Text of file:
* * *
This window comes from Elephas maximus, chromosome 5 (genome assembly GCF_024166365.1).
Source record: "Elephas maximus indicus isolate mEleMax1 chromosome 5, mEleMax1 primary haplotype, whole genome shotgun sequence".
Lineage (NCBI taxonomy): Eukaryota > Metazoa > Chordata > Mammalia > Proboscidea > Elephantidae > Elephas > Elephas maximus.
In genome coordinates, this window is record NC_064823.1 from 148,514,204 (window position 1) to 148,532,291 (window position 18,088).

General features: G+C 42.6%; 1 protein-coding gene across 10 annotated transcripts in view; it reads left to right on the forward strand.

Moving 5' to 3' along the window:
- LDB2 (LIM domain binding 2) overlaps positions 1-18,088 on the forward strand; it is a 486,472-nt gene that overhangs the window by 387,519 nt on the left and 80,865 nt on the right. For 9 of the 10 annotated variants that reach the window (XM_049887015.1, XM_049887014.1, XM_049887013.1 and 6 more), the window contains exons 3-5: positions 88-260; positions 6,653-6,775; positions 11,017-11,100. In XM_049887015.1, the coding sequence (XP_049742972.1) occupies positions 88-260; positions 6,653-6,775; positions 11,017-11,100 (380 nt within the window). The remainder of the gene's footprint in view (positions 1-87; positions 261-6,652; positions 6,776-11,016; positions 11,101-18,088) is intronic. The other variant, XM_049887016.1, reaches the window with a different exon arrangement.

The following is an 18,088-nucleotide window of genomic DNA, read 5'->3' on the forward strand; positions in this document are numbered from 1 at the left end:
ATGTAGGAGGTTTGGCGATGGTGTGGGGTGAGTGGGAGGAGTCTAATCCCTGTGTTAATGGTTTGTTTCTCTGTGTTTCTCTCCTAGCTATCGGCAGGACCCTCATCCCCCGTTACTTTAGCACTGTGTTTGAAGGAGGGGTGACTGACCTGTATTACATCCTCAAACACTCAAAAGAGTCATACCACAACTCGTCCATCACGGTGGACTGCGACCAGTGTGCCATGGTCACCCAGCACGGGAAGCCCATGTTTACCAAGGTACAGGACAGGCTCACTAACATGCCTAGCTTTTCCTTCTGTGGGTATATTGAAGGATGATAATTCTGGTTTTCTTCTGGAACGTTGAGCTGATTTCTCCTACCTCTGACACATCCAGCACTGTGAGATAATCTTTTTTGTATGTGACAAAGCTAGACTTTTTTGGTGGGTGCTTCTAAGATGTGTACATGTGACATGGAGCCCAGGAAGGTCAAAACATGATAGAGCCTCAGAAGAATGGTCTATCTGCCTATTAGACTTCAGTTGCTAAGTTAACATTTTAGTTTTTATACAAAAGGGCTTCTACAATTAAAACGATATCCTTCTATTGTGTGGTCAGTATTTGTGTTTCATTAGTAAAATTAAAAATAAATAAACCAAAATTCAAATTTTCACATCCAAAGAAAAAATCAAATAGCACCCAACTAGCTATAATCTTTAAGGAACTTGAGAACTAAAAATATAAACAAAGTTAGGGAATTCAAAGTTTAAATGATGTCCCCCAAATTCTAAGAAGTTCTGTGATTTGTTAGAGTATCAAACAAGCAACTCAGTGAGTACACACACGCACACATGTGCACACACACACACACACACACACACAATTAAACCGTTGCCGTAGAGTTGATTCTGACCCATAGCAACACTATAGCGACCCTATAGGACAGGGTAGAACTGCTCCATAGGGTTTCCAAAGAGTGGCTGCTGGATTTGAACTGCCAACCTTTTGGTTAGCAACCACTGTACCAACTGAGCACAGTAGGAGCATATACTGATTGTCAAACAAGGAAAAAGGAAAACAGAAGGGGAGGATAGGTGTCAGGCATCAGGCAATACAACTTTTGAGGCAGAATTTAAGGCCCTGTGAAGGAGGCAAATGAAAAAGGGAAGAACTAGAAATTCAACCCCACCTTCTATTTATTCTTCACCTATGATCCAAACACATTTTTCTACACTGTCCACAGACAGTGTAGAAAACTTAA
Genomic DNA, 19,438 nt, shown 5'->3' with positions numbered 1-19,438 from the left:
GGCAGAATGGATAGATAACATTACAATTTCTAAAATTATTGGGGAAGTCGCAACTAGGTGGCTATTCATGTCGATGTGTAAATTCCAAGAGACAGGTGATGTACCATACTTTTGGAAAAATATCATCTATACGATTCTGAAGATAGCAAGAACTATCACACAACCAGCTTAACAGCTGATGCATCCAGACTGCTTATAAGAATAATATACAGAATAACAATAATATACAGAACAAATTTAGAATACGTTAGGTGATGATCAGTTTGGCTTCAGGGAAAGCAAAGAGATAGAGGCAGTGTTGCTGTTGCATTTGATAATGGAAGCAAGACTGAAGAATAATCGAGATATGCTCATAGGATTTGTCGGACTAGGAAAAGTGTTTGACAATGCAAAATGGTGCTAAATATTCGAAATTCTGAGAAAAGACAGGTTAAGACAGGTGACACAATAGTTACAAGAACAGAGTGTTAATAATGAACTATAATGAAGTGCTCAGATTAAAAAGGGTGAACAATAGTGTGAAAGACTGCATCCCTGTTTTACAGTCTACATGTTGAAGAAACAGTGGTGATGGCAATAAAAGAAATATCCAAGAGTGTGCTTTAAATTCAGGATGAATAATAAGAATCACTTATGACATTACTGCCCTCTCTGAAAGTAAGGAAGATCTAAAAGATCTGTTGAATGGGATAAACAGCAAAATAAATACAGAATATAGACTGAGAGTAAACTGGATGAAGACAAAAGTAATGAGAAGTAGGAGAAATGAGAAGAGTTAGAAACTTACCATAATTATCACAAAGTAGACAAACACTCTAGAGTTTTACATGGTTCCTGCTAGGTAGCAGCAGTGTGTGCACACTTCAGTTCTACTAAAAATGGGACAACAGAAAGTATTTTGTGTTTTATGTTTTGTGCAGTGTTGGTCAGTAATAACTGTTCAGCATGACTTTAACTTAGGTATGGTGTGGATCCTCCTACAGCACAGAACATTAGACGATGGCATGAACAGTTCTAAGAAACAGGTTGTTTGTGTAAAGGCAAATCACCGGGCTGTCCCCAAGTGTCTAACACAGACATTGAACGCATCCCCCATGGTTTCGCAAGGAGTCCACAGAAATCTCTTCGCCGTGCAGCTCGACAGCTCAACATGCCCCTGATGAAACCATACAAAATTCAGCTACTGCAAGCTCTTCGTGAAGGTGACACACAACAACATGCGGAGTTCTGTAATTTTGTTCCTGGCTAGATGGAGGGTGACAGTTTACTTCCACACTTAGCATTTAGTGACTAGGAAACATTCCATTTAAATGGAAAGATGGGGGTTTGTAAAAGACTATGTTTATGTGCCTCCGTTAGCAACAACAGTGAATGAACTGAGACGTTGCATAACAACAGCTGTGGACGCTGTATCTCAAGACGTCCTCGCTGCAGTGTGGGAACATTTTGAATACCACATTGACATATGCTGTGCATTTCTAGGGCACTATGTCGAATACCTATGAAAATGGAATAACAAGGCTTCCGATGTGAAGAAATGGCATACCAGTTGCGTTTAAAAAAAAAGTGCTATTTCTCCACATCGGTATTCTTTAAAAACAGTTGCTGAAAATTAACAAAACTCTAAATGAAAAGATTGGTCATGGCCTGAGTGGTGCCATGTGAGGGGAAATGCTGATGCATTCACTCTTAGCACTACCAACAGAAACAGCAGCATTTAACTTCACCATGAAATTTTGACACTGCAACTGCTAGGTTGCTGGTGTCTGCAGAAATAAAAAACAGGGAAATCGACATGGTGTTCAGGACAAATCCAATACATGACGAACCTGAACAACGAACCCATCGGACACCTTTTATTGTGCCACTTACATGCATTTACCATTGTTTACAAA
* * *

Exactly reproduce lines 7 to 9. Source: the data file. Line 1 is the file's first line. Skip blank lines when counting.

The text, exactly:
- LDB2 (LIM domain binding 2) overlaps positions 1-18,088 on the forward strand; it is a 486,472-nt gene that overhangs the window by 387,519 nt on the left and 80,865 nt on the right. For 9 of the 10 annotated variants that reach the window (XM_049887015.1, XM_049887014.1, XM_049887013.1 and 6 more), the window contains exons 3-5: positions 88-260; positions 6,653-6,775; positions 11,017-11,100. In XM_049887015.1, the coding sequence (XP_049742972.1) occupies positions 88-260; positions 6,653-6,775; positions 11,017-11,100 (380 nt within the window). The remainder of the gene's footprint in view (positions 1-87; positions 261-6,652; positions 6,776-11,016; positions 11,101-18,088) is intronic. The other variant, XM_049887016.1, reaches the window with a different exon arrangement.

The following is an 18,088-nucleotide window of genomic DNA, read 5'->3' on the forward strand; positions in this document are numbered from 1 at the left end:
ATGTAGGAGGTTTGGCGATGGTGTGGGGTGAGTGGGAGGAGTCTAATCCCTGTGTTAATGGTTTGTTTCTCTGTGTTTCTCTCCTAGCTATCGGCAGGACCCTCATCCCCCGTTACTTTAGCACTGTGTTTGAAGGAGGGGTGACTGACCTGTATTACATCCTCAAACACTCAAAAGAGTCATACCACAACTCGTCCATCACGGTGGACTGCGACCAGTGTGCCATGGTCACCCAGCACGGGAAGCCCATGTTTACCAAGGTACAGGACAGGCTCACTAACATGCCTAGCTTTTCCTTCTGTGGGTATATTGAAGGATGATAATTCTGGTTTTCTTCTGGAACGTTGAGCTGATTTCTCCTACCTCTGACACATCCAGCACTGTGAGATAATCTTTTTTGTATGTGACAAAGCTAGACTTTTTTGGTGGGTGCTTCTAAGATGTGTACATGTGACATGGAGCCCAGGAAGGTCAAAACATGATAGAGCCTCAGAAGAATGGTCTATCTGCCTATTAGACTTCAGTTGCTAAGTTAACATTTTAGTTTTTATACAAAAGGGCTTCTACAATTAAAACGATATCCTTCTATTGTGTGGTCAGTATTTGTGTTTCATTAGTAAAATTAAAAATAAATAAACCAAAATTCAAATTTTCACATCCAAAGAAAAAATCAAATAGCACCCAACTAGCTATAATCTTTAAGGAACTTGAGAACTAAAAATATAAACAAAGTTAGGGAATTCAAAGTTTAAATGATGTCCCCCAAATTCTAAGAAGTTCTGTGATTTGTTAGAGTATCAAACAAGCAACTCAGTGAGTACACACACGCACACATGTGCACACACACACACACACACACACACAATTAAACCGTTGCCGTAGAGTTGATTCTGACCCATAGCAACACTATAGCGACCCTATAGGACAGGGTAGAACTGCTCCATAGGGTTTCCAAAGAGTGGCTGCTGGATTTGAACTGCCAACCTTTTGGTTAGCAACCACTGTACCAACTGAGCACAGTAGGAGCATATACTGATTGTCAAACAAGGAAAAAGGAAAACAGAAGGGGAGGATAGGTGTCAGGCATCAGGCAATACAACTTTTGAGGCAGAATTTAAGGCCCTGTGAAGGAGGCAAATGAAAAAGGGAAGAACTAGAAATTCAACCCCACCTTCTATTTATTCTTCACCTATGATCCAAACACATTTTTCTACACTGTCCACAGACAGTGTAGAAAACTTAA